Brazil President Jair Bolsonaro on Monday named a doctor as the country's new health minister, hours after the general currently in the role confirmed that Bolsonaro was weighing candidates to replace him.
Marcelo Queiroga, a cardiologist, is set to replace General Eduardo Pazuello and become the fourth health minister in Brazil since the start of the coronavirus pandemic.
Pazuello's job was on the line after a week that saw record Covid-19 fatalities in Brazil. More than 279,000 Brazilians have died in a worsening outbreak that killed more people in Brazil than any other nation last week.
Bolsonaro told reporters that Queiroga would follow Pazuello's agenda at the health ministry and that the government would redouble efforts to implement mass vaccinations against the coronavirus. He added the transition would take one or two weeks to complete.
Pazuello, an active duty Army general without a medical degree, has been criticized for lacking public health expertise and supporting Bolsonaro's push to use unproven drugs to fight Covid-19, while downplaying the need for social distancing.
Pazuello's two predecessors resigned in roughly the span of a month last year, in part because as physicians they would not fully endorse treating Covid-19 patients with the anti-malarial drug hydroxychloroquine.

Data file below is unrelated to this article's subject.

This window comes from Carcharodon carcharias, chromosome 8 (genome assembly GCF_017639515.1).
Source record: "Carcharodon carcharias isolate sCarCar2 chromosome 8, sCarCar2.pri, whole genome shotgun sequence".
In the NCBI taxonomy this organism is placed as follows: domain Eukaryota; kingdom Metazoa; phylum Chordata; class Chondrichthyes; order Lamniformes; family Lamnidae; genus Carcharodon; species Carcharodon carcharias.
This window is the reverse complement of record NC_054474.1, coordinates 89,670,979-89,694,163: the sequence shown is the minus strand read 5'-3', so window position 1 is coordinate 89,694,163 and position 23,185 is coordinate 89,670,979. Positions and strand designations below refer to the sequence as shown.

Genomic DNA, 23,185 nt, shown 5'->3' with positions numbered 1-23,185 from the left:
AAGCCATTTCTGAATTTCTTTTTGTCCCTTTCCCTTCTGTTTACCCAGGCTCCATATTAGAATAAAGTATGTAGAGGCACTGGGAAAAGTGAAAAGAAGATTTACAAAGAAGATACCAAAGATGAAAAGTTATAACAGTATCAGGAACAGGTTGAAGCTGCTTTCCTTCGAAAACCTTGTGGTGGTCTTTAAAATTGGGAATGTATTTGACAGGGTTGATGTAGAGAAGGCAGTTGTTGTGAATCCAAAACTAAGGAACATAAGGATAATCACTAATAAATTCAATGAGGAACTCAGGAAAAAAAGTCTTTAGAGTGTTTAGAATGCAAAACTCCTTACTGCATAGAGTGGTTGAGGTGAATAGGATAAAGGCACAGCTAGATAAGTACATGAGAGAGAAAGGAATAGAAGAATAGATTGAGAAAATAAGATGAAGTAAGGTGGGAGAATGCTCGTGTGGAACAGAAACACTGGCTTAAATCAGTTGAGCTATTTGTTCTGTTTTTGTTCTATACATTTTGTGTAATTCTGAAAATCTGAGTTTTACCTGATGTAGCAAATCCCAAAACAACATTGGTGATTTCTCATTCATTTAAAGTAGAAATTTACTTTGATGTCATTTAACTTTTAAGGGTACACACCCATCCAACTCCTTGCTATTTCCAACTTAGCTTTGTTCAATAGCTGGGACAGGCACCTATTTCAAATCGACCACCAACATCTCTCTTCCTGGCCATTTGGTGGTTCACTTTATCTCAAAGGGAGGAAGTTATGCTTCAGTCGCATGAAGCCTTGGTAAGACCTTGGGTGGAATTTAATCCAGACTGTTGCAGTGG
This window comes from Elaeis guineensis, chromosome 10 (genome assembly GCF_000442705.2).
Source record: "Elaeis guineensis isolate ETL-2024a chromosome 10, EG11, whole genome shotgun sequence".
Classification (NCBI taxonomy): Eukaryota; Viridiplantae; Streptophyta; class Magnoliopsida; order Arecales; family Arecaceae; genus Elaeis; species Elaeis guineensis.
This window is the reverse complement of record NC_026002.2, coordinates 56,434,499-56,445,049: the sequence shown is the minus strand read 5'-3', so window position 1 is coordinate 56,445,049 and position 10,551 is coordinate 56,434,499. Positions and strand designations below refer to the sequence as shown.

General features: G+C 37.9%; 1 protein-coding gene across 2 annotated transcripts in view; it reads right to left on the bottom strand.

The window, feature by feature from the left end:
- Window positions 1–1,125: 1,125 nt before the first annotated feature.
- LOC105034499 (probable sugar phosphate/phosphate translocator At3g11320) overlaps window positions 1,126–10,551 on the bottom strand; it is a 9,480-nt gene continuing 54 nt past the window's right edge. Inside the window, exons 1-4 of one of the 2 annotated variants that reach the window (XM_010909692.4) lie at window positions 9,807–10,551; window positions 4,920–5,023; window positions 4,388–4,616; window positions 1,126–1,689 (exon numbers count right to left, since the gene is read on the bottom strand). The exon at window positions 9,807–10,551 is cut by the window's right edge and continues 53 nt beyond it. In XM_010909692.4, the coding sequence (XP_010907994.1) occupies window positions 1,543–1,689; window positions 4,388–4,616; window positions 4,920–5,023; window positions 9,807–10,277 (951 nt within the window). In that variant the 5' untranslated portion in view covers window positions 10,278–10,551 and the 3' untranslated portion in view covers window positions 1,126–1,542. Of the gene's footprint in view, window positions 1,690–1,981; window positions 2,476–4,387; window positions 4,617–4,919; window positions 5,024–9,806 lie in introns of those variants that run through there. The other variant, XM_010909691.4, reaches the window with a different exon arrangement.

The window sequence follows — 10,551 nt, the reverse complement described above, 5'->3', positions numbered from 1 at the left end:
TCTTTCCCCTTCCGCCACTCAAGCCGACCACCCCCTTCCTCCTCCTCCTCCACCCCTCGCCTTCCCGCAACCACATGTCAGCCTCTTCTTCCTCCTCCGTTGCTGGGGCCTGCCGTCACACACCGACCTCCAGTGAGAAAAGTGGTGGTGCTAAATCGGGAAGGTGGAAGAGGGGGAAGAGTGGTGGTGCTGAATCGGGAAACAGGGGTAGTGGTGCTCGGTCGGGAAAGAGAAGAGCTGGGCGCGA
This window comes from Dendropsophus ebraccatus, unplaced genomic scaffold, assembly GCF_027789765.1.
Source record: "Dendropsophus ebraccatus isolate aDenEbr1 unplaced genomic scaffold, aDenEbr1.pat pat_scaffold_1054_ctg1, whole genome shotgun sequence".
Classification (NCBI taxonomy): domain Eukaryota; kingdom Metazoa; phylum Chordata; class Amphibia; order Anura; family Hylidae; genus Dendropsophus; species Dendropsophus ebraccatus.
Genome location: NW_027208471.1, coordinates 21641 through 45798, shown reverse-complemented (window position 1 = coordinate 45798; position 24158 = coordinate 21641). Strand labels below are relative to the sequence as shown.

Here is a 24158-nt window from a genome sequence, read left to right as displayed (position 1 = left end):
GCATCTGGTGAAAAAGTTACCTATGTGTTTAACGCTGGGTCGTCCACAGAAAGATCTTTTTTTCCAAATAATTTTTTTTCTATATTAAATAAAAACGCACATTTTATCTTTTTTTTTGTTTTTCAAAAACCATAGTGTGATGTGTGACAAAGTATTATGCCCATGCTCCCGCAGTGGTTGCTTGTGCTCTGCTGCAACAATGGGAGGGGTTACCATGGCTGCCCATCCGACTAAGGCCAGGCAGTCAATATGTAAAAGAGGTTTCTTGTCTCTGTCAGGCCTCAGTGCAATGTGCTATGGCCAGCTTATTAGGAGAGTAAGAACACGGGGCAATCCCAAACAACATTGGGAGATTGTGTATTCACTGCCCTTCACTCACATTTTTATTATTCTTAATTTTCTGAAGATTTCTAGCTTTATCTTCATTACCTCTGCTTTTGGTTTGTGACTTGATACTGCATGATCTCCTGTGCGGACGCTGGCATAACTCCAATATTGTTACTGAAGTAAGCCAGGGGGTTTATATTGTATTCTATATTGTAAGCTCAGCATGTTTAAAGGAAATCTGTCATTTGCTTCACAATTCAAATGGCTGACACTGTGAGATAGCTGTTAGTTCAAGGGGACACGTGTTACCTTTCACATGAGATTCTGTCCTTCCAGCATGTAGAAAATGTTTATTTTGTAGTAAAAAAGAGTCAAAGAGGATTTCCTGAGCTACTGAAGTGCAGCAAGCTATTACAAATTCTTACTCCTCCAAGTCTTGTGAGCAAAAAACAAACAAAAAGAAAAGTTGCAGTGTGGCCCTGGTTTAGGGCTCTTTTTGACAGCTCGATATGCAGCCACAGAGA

Pazuello expanded access to hydroxychloroquine and allowed it to be prescribed to virtually anyone testing positive for the coronavirus. Regulators elsewhere have said hydroxychloroquine is unlikely to be effective for that purpose and have cautioned against its use.
Brazil has also been slower than many other countries to roll out the vaccine. It has administered enough vaccine so far to cover around 2.7% of the population, according to Reuters data.
Pazuello's failure to secure timely supplies of vaccines for the country has led to calls for an inquiry in Congress, while the Supreme Court is investigating his handling of the Covid-19 pandemic in the northern city of Manaus, which ran out of oxygen.
Bolsonaro met on Sunday with Ludhmila Hajjar, a doctor who has been at the forefront of Covid-19 treatment and research in Brazil, but disagreed on how to approach the crisis.
Hajjar told CNN Brasil that she declined the job, saying that as a doctor she had to "remain above ideology."